Review Detail

4.1 3
Young Adult Fiction 1613
Babel reads The Woken Gods
Overall rating
Writing Style
In The Woken Gods, we are taken into Washington, DC, a twisted and god-inhabited version of it, with Kyra as she races to save her father and the city from doom while trying to cope with her feelings of rejection and abandonment. One moment, she has friends, a day at school not to look forward to and many questions about her secretive mother who chose prophecy over family. The next, she is being attacked by gods, told her father is a traitor to the human race and she has to accept the help of a handsome operative who works for the Society of the Sun.
The very idea of ancient gods awakening in the middle of a modern city is too good to ignore. Can you imagine Egyptian gods, Sumerian gods, monsters and creatures of legend coming to life in your own neighbourhood? Thinking their mighty thoughts, beating their wings or roaring to the heavens right next to your school or your groceries, that's got to be awesome. Well, Gwenda Bond has imagined all this, and with a nice twist to it.
As soon as I knew about this novel, I felt this pull to read it. I needed to find out about a world where ancient gods were fleshed out for us mortals to see and interact with. Though this could mean a lot of trouble. Yay! That's good for me. And for the story too. It's got loveable characters surrounded by tricky, larger-than-life divinities who are forced to be civil to the world for the time being. It's got a dynamic flow of events that never cease to amaze with a balanced dose of action, soul-searching, conspiracies, family issues, menacing primitive gods, forgiveness, powerful relics, honour, and loads more.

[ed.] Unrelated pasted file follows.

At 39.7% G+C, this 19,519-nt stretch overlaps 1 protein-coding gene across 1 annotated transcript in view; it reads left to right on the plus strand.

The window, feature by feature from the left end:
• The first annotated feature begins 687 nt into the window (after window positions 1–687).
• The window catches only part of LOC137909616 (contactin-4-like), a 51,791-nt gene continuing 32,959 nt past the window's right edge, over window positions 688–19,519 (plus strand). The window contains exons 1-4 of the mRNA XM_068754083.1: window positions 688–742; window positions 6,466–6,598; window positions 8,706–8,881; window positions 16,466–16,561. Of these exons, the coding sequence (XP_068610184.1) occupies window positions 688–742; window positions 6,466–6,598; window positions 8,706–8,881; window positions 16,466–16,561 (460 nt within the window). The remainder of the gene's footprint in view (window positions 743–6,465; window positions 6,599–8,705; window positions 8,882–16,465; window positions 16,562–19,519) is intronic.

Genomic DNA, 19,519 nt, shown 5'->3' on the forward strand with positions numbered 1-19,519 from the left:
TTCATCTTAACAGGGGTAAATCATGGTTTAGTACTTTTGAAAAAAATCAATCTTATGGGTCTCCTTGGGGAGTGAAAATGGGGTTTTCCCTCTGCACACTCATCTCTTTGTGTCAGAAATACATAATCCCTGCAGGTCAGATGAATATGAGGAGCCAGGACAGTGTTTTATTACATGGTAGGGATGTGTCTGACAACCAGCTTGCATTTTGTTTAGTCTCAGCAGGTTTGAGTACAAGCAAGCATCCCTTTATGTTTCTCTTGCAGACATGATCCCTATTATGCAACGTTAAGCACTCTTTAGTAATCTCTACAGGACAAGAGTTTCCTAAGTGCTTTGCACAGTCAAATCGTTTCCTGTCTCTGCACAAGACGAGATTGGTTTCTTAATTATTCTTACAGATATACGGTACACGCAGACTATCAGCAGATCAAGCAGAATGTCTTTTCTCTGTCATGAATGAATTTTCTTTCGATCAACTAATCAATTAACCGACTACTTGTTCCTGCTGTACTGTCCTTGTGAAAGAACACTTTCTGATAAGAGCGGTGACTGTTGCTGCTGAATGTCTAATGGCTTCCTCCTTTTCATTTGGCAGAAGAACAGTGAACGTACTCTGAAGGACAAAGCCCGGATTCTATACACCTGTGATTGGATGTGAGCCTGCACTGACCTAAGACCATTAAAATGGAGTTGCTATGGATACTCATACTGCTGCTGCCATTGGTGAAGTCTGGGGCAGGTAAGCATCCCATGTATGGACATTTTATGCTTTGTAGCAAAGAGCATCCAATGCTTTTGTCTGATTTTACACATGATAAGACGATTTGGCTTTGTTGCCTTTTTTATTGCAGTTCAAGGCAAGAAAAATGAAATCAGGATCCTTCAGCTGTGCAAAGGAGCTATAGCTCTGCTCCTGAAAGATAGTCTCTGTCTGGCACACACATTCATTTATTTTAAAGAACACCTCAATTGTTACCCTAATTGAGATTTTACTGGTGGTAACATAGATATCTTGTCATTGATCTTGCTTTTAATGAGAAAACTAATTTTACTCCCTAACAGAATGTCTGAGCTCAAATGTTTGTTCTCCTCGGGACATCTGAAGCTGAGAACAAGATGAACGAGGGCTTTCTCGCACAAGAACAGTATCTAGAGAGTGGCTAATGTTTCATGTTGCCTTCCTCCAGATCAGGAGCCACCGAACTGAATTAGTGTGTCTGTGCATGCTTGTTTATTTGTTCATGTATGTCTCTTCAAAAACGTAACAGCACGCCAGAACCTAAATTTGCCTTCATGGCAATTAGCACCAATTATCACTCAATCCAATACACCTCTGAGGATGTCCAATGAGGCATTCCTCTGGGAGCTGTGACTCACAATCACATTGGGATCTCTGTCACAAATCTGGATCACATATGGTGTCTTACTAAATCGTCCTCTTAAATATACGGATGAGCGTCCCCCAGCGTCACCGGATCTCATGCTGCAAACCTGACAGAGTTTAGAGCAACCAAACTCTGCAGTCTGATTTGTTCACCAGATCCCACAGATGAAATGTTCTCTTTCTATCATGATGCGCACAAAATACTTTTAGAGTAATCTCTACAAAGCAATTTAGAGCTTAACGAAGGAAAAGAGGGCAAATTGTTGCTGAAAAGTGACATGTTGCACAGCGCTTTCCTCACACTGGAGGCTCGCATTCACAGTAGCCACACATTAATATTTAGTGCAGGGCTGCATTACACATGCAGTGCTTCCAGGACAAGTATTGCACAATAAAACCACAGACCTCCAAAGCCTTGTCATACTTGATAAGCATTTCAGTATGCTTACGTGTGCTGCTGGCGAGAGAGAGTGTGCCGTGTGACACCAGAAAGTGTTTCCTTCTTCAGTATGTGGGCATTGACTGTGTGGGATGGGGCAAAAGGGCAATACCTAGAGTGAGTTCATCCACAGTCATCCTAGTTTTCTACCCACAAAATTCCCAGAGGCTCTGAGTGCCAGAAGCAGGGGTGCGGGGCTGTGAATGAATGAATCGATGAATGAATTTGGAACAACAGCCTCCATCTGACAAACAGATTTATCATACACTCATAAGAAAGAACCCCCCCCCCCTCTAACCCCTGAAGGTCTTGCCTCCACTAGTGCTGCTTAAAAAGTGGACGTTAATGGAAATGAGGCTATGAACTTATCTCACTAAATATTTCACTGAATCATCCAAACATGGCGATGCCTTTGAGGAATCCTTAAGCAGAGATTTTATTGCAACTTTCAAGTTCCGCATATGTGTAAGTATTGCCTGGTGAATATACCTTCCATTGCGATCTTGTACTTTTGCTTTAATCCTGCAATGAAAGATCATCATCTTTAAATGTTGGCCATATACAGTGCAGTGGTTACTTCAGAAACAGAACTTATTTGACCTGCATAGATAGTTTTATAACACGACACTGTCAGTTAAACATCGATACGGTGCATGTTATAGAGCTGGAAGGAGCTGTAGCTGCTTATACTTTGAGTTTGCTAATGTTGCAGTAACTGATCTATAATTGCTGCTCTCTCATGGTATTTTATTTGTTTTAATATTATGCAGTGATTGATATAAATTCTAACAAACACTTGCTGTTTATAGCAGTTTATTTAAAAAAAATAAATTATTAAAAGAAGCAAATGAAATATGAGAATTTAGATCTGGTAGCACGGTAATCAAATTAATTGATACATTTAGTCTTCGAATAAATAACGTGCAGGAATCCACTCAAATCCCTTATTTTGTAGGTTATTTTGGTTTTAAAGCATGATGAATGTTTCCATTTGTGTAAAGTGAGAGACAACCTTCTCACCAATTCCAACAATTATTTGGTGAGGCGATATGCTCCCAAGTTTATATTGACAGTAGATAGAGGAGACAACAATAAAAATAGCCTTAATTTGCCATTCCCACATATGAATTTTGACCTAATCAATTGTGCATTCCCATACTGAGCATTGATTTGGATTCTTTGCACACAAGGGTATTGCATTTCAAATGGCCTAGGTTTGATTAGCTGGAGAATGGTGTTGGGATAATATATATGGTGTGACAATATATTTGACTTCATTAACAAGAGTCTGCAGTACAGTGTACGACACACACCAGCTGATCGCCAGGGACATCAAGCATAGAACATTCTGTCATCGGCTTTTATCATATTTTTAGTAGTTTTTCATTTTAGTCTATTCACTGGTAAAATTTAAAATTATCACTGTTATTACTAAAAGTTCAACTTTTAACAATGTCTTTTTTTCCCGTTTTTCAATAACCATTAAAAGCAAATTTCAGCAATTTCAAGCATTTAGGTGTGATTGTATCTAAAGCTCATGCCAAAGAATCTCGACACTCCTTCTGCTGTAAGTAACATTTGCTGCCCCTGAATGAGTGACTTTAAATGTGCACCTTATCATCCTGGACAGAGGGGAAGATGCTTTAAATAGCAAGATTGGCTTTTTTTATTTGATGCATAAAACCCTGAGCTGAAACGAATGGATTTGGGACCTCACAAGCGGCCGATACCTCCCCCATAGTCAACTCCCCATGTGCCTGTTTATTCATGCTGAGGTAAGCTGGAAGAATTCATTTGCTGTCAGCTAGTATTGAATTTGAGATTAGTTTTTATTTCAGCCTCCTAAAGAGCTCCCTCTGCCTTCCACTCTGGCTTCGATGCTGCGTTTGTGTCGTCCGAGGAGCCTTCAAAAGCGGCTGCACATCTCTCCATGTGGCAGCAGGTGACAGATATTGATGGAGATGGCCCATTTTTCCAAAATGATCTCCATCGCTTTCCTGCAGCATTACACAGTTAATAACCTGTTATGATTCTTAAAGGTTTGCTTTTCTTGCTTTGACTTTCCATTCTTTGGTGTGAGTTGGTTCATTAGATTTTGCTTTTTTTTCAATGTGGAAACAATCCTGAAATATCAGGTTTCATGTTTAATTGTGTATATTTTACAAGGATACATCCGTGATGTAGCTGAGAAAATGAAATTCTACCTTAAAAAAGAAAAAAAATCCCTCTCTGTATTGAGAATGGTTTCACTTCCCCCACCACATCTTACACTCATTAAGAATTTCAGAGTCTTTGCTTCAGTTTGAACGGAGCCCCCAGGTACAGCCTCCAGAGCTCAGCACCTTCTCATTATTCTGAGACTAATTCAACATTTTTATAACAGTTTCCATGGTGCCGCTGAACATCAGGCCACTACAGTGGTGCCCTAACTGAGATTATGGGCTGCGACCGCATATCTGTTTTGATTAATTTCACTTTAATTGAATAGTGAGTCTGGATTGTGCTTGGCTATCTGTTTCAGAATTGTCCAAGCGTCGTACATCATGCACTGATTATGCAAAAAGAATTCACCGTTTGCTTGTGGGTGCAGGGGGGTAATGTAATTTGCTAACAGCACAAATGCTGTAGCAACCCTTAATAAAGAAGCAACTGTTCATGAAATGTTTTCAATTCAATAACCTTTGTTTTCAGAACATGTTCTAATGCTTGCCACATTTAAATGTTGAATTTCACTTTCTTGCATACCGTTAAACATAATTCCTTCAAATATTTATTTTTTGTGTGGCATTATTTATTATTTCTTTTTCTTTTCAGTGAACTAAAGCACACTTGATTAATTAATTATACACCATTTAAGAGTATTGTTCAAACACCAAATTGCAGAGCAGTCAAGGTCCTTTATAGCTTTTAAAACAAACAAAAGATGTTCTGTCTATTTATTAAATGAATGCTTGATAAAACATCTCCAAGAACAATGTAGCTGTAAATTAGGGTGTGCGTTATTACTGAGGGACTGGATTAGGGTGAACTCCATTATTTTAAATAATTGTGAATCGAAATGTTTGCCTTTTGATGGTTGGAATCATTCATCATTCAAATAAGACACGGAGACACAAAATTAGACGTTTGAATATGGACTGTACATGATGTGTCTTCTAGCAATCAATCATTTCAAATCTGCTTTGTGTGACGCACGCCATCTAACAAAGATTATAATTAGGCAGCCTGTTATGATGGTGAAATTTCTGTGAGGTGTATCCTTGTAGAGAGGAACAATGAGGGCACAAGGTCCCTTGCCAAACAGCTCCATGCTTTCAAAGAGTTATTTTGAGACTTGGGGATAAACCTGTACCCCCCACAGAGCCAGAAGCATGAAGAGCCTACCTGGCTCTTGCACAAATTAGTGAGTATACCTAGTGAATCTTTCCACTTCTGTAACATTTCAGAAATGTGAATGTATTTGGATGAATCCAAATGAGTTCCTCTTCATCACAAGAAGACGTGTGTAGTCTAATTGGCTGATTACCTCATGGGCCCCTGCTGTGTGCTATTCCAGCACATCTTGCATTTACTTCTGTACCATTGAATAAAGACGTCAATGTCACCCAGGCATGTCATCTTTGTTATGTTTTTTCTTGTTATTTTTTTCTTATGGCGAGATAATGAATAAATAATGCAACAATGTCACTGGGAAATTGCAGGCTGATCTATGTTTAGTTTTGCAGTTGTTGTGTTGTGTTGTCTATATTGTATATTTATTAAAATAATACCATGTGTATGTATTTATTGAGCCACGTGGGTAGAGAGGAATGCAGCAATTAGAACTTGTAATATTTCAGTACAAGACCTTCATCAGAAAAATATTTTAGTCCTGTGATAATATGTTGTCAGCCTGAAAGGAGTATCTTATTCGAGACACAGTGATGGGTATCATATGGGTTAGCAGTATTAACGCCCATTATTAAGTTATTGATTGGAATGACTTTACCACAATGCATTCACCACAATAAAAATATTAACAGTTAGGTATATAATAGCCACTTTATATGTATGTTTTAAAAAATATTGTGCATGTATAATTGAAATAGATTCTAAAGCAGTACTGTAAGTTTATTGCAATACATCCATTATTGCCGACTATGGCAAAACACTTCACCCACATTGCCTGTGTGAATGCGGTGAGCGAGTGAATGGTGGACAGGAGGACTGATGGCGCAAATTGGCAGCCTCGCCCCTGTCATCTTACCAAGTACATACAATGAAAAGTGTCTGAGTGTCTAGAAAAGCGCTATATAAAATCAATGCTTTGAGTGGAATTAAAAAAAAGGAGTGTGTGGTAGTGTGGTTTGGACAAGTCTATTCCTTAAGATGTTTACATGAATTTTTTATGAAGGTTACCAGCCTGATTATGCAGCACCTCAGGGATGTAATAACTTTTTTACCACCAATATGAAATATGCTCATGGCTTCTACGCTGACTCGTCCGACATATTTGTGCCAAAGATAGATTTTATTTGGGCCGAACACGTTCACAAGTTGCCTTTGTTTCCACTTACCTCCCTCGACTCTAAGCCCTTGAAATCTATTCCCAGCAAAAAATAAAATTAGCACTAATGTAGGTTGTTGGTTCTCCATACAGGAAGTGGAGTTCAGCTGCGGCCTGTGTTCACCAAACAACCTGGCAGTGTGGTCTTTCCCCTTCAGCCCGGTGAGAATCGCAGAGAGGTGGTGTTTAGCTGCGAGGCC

Politicians are almost extinct whilst the Society keeps things in a precarious order by keeping the deities at bay. Strong-willed Kyra is the perfect heroine for a world where old magic runs rampant and human kind is at stake every tick of the clock. The author depicts creatures and monsters from ancient times in a very colourful way, some of these gods are quite disturbing.
What about romance? It's there but it's far from insta-love because it's not until after page 150 that Kyra starts noticing the wonders of the boy's bare chest. And his name is Oz. Isn't that fantastic? That gives us plenty of time to focus on the plot. And mind you, the plot is fast-paced, attention-grabbing and full of juicy details.
Much of the information is conveyed through the dialogue which is snappy and quick, and it always resonates well with the characters' psychology. The main point of view is Kyra's, though sometimes it changes to one of her friends. This helps deepen the reader's understanding of each character's inner motives. When the time comes for description, it never drags because everything that's happening and every character's train of thought is so well depicted that I just couldn't skip a line.
The only thing I missed was not being there when the gods awakened and the world was changed forever. It would have been awesome to witness the moral upheaval, the cataclysmic proportions of their presence among humans. We do get to see some of the consequences such as security measures taken to prevent godly domination or worse, and adoration from "religious tourists".
I absolutely loved two things: Anzu, a gryphon-like creature I hope to see more of in future installments, if there are any which would be great, and the relics. It felt like the whole history of mythology and legends was ripe for the taking of my imagination. Any kind of heroic piece wielded by Athena or Hercules or your favourite myth-tale could be rescued from oblivion and put to warrior use in the present. Oh, how I'd love to grab one of those and become a heroine myself. This is the kind of things Gwenda Bond has inspired me to think about. Shame on you, Ms. Bond ;o)
Behind an amazing cover lurks a well-crafted divine drama .If you like alternate realities and mythology turned true, you're guaranteed a heck of a good reading. This is my opinion, now what's yours? Are you going to read it or skip it?
Good Points
It's fast-paced and has a nice twist to the mythology theme.
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